A look at the shareholders of GQG Partners Inc. (ASX:GQG) can tell us which group is most powerful. Institutions will often hold stock in bigger companies, and we expect to see insiders owning a noticeable percentage of the smaller ones. I quite like to see at least a little bit of insider ownership. As Charlie Munger said 'Show me the incentive and I will show you the outcome.
With a market capitalization of AU$4.8b, GQG Partners is rather large. We'd expect to see institutional investors on the register. Companies of this size are usually well known to retail investors, too. In the chart below, we can see that institutions are not really that prevalent on the share registry. Let's take a closer look to see what the different types of shareholders can tell us about GQG Partners.
What Does The Institutional Ownership Tell Us About GQG Partners?
Institutions typically measure themselves against a benchmark when reporting to their own investors, so they often become more enthusiastic about a stock once it's included in a major index. We would expect most companies to have some institutions on the register, especially if they are growing.
Less than 5% of GQG Partners is held by institutional investors. This suggests that some funds have the company in their sights, but many have not yet bought shares in it. If the business gets stronger from here, we could see a situation where more institutions are keen to buy. It is not uncommon to see a big share price rise if multiple institutional investors are trying to buy into a stock at the same time. So check out the historic earnings trajectory, below, but keep in mind it's the future that counts most.
We note that hedge funds don't have a meaningful investment in GQG Partners. Our data suggests that Rajiv Jain, who is also the company's Chief Investment Officer, holds the most number of shares at 70%. When an insider holds a sizeable amount of a company's stock, investors consider it as a positive sign because it suggests that insiders are willing to have their wealth tied up in the future of the company. For context, the second largest shareholder holds about 5.7% of the shares outstanding, followed by an ownership of 4.0% by the third-largest shareholder. Interestingly, the second-largest shareholder, Timothy Carver is also Chief Executive Officer, again, pointing towards strong insider ownership amongst the company's top shareholders.
While it makes sense to study institutional ownership data for a company, it also makes sense to study analyst sentiments to know which way the wind is blowing. There is a little analyst coverage of the stock, but not much. So there is room for it to gain more coverage.
Insider Ownership Of GQG Partners
The definition of an insider can differ slightly between different countries, but members of the board of directors always count. The company management answer to the board and the latter should represent the interests of shareholders. Notably, sometimes top-level managers are on the board themselves.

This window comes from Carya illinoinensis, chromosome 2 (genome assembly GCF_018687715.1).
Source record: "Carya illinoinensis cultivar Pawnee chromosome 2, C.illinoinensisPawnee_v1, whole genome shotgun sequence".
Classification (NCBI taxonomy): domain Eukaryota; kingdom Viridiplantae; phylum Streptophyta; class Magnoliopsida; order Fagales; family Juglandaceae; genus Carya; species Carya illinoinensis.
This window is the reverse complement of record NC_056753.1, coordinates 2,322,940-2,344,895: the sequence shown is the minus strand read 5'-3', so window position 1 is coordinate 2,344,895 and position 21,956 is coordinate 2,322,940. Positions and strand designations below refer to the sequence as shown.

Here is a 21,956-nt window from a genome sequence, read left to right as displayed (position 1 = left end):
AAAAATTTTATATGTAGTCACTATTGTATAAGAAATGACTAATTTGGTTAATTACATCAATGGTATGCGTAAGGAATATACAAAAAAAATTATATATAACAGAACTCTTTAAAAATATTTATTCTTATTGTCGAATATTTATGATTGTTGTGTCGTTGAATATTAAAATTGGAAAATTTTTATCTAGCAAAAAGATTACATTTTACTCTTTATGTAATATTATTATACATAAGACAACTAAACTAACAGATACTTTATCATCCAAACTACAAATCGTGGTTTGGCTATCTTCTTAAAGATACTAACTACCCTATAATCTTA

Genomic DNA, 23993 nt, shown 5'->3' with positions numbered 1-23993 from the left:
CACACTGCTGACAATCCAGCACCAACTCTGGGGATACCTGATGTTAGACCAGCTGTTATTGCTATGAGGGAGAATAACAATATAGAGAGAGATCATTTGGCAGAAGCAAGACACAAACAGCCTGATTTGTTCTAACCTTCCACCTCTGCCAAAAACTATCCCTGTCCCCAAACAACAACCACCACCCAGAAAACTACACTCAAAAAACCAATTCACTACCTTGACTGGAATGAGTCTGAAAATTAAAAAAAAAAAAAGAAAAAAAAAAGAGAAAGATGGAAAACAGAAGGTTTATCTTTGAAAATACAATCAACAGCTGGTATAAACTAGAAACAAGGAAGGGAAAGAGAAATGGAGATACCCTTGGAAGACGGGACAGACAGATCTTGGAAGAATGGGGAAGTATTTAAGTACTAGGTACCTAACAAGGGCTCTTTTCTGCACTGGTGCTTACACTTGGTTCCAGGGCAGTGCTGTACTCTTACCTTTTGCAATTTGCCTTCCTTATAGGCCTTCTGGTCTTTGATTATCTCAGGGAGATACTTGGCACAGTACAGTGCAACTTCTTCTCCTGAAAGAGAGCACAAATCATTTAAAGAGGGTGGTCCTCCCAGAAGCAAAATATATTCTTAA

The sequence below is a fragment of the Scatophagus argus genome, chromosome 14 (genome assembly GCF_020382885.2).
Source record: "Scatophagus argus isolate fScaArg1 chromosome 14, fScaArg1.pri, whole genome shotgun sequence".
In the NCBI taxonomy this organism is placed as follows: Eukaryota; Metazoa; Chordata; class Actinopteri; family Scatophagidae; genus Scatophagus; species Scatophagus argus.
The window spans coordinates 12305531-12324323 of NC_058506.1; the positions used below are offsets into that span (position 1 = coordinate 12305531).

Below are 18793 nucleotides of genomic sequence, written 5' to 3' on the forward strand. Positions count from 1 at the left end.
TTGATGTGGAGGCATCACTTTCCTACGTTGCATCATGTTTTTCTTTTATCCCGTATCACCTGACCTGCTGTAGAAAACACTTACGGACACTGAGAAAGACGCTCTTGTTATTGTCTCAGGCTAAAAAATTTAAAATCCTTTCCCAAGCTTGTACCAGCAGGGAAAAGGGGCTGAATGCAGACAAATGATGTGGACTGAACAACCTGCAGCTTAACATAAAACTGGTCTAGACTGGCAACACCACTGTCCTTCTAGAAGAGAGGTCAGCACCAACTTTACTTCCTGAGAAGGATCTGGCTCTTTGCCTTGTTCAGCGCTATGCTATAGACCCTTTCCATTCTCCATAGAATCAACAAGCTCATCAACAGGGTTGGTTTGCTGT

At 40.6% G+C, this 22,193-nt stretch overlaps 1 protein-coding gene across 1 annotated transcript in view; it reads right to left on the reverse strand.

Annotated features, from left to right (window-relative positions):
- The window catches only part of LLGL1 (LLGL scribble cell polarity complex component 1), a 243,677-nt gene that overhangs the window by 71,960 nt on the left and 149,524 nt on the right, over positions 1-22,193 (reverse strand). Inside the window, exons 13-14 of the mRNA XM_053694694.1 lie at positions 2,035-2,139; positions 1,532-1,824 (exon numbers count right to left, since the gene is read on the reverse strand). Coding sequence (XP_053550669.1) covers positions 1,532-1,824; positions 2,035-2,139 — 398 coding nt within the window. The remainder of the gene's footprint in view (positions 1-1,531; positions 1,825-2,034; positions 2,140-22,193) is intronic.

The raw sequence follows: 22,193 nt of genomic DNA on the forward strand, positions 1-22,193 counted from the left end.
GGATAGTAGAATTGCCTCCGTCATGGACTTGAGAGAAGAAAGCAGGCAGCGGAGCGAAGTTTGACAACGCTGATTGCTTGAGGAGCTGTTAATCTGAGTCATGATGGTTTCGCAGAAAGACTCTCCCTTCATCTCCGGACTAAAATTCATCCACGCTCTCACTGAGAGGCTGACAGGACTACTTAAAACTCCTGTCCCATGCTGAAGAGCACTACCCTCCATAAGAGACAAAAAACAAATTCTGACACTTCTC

I generally consider insider ownership to be a good thing. However, on some occasions it makes it more difficult for other shareholders to hold the board accountable for decisions.
Our information suggests that insiders own more than half of GQG Partners Inc.. This gives them effective control of the company. That means insiders have a very meaningful AU$3.6b stake in this AU$4.8b business. It is good to see this level of investment. You can check here to see if those insiders have been selling any of their shares.
General Public Ownership
The general public-- including retail investors -- own 19% stake in the company, and hence can't easily be ignored. While this size of ownership may not be enough to sway a policy decision in their favour, they can still make a collective impact on company policies.
I find it very interesting to look at who exactly owns a company. But to truly gain insight, we need to consider other information, too. Be aware that GQG Partners is showing 2 warning signs in our investment analysis , and 1 of those can't be ignored...
If you are like me, you may want to think about whether this company will grow or shrink. Luckily, you can check this free report showing analyst forecasts for its future.
NB: Figures in this article are calculated using data from the last twelve months, which refer to the 12-month period ending on the last date of the month the financial statement is dated. This may not be consistent with full year annual report figures.
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This article by Simply Wall St is general in nature. We provide commentary based on historical data and analyst forecasts only using an unbiased methodology and our articles are not intended to be financial advice. It does not constitute a recommendation to buy or sell any stock, and does not take account of your objectives, or your financial situation. We aim to bring you long-term focused analysis driven by fundamental data. Note that our analysis may not factor in the latest price-sensitive company announcements or qualitative material. Simply Wall St has no position in any stocks mentioned.